Meet Luis Jimenez

Man On Fire

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Man on Fire
Luis Jiménez, 1969
87 1/4 x 75 1/4 x 19 1/2 in.
Smithsonian American Art Museum, Gift of Philip Morris Incorporated

In Man on Fire Jiménez looks back at his Mexican roots. This sculpture is based on the story of Cuauhtemoc, an eighteen-year-old who organized the Mexican people and drove the Spaniards from Mexico City during the time of Montezuma. When caught, he was tortured with fire. Jiménez created this flaming man in the late 1960s during the Vietnam War. He had seen photographs of Vietnamese monks who set themselves on fire to protest the war. He also shared the rage of many Chicanos who believed that a disproportionate number of young Mexican American men were drafted to serve in Southeast Asia.

En Man on Fire, Jiménez dirige la mirada a sus raíces mexicanas. Esta escultura se basa en la historia de Cuauhtemoc, joven de 18 años que movilizó al pueblo mexicano y arrojó a los españoles de la Ciudad de México en tiempos de Montezuma. Apresado, fue condenado a la hoguera. Jiménez creó esta figura de un hombre envuelto en llamas a finales de los años sesenta, durante la guerra de Vietnam. Había visto fotografías de monjes que se inmolaban y morían abrasados en protesta por la guerra. También compartía la indignación de muchos chicanos, que creían que un número desproporcionado de jóvenes americanos de origen mexicano era reclutado y enviado al Sudeste de Asia.

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Artist Luis Jimenez
Luis Jimenez at the American Art Museum in Washington, DC.

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Blue Mustang
Visible here at Luis Jiménez's studio are segments of the now famous Blue Mustang sculpture before its completion and installation at the Denver International Airport. The sculpture has fostered debate from its inception and continues to have a compelling public presence, noted here with the New York Times. credit: Ed Andrieski/Associated Press

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"I thought, I can adapt this material to making sculpture."

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Model for "Fiesta"
Model for "Fiesta" Luis Jiménez, 1986 cast fiberglass 19 3/4 x 20 1/4 x 13 in. (50.2 x 51.4 x 33.0 cm.) Smithsonian American Art Museum Transfer from the General Services Administration, Public Buildings Service 1987.14.1 The General Services Administration commissioned Luis Jimenez to make Fiesta—Jarabe for the Otay Mesa border station near San Diego, California. The Mexican couple is dancing a traditional Mexican hat dance, called jarabe. The piece is typical of Jimenez’s focus on the Hispanic working class.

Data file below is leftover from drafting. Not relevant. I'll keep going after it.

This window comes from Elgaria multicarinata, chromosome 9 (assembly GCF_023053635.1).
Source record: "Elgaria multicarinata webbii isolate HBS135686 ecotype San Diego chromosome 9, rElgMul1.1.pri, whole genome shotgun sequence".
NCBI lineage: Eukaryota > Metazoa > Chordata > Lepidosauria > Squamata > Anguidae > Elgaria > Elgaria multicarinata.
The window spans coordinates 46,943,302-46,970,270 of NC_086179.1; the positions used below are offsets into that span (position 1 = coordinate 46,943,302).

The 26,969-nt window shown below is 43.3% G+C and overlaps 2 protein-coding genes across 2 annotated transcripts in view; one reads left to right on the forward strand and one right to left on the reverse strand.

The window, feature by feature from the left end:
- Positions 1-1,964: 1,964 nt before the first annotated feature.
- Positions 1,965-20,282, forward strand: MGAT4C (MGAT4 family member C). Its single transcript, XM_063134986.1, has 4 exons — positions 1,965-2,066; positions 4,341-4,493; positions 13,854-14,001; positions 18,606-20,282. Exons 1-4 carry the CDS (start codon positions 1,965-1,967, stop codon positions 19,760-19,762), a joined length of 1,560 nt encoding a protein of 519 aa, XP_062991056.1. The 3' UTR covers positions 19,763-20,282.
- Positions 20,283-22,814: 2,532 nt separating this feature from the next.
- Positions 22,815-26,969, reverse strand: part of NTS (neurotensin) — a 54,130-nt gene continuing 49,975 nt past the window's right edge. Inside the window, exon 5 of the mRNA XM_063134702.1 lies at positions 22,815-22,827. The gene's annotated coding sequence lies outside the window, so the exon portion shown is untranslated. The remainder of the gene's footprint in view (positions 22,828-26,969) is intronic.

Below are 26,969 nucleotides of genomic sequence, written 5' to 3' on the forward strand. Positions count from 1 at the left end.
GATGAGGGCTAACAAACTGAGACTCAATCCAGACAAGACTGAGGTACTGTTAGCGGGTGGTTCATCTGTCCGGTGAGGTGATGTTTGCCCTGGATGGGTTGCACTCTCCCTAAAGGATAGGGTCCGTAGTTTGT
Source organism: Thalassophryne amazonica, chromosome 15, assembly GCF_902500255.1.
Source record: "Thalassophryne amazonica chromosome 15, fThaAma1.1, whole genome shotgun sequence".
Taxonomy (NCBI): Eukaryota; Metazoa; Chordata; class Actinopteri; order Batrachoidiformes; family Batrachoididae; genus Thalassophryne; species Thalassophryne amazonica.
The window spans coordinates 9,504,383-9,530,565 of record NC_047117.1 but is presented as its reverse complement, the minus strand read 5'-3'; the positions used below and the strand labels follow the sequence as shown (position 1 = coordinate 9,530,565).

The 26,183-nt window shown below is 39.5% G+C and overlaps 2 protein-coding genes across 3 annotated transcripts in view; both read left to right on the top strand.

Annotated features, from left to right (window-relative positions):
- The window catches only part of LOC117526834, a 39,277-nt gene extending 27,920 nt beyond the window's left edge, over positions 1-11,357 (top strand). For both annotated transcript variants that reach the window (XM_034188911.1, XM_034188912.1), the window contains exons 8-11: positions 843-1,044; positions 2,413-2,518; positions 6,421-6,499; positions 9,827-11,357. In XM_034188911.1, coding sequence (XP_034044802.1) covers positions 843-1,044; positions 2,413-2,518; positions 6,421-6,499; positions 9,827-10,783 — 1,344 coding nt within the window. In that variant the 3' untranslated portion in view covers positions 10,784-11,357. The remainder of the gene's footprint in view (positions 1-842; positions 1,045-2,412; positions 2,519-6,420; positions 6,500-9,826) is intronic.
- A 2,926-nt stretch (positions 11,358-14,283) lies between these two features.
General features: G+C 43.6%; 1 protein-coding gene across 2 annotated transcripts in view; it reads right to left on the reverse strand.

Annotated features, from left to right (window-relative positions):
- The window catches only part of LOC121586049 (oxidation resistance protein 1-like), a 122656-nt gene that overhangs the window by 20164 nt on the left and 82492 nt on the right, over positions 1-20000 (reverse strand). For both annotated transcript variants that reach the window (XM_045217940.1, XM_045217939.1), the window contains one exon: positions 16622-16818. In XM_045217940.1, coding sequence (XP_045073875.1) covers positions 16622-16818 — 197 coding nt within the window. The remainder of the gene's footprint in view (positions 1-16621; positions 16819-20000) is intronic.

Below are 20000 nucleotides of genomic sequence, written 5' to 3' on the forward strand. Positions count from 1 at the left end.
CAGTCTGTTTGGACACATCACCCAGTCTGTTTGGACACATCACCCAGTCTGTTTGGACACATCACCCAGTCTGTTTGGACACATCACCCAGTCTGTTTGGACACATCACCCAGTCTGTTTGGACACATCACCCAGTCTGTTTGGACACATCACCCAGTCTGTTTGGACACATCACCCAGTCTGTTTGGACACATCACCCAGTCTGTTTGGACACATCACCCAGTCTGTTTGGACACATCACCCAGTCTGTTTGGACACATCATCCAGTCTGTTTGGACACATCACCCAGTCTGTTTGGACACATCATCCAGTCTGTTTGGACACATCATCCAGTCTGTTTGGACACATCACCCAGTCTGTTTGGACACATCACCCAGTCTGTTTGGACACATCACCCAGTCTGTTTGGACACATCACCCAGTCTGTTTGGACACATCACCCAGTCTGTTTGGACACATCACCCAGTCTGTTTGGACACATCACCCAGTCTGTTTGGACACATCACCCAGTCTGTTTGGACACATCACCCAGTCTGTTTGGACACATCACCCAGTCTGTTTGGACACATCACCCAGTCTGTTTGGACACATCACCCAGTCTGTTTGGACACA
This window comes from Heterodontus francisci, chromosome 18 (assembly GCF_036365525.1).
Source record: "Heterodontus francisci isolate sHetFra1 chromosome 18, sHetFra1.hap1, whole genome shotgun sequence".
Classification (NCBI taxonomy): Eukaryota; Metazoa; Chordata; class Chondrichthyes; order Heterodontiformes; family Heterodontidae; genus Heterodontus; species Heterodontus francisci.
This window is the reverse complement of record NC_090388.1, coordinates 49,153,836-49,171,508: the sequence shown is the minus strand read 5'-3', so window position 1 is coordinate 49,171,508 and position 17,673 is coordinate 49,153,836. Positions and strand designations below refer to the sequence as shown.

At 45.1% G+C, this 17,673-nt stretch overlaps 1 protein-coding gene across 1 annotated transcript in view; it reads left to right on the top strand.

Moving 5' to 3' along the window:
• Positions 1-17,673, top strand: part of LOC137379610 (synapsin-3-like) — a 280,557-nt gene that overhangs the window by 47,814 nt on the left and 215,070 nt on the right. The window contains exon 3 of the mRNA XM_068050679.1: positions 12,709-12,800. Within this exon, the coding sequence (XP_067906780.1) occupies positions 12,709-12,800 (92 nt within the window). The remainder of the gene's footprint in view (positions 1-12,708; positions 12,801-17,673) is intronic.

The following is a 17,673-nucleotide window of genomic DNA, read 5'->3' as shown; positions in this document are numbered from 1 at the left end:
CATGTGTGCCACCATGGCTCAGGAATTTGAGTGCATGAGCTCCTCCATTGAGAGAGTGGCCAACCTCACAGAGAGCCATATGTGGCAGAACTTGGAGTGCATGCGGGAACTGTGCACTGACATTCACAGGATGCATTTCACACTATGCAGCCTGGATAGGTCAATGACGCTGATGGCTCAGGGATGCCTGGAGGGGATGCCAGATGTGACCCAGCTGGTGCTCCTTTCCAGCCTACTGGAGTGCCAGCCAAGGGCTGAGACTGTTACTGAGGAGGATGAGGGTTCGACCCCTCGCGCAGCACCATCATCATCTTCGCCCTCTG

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Technical Studies
View additional studies for Fiesta at the American Art Museum.

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Man On Fire
Man on Fire Luis Jiménez, 1969 fiberglass 87 1/4 x 75 1/4 x 19 1/2 in. Smithsonian American Art Museum, Gift of Philip Morris Incorporated

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Firefighters Memorial
The Plain Dealer in Cleveland, Ohio Firefighters dedicate memorial Posted by kturner June 15, 2007 17:59PM

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Luis Jiménez, 1940-2006
Luis Jiménez Born: El Paso, Texas 1940 Died: Hondo, New Mexico 2006

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Luiz Alfonso Jiménez, Jr. was born in Texas. A Sculptor and teacher whose large fiberglass figures capture the color and vigor of Hispanic-American women and men. Jimenez died in his Hondo, New Mexico studio in 2006 while working on the now famous Blue Mustang.

Hi I have visited the museum of Egypt. I saw some pictures there in museum. I think they were made in Abstract art.

Yes! The Anderson Museum is a great place to see Luis Jimenez' work as well as the work of many other contemporary artists. Their website is

A number of Luis Jimenez' fiberglass sculptures as well as some of his drawings, ecthings and lithographs can be viewed at the Anderson Museum of Contemporary Art located in Roswell, New Mexico at 409 East College Blvd. There is no admission charge for the museum, which covers 22,000 sq. ft. and is a permanent collection of works of art created by artists connected with the Roswell Artist-In-Residence program. Luis Jimenez was one of the artists in this program 1972-73.

i agree lol :)

I saw this guy's work in Austin, TX. I think I mentioned to you about the colorful fiberglass...

this is fascinating.

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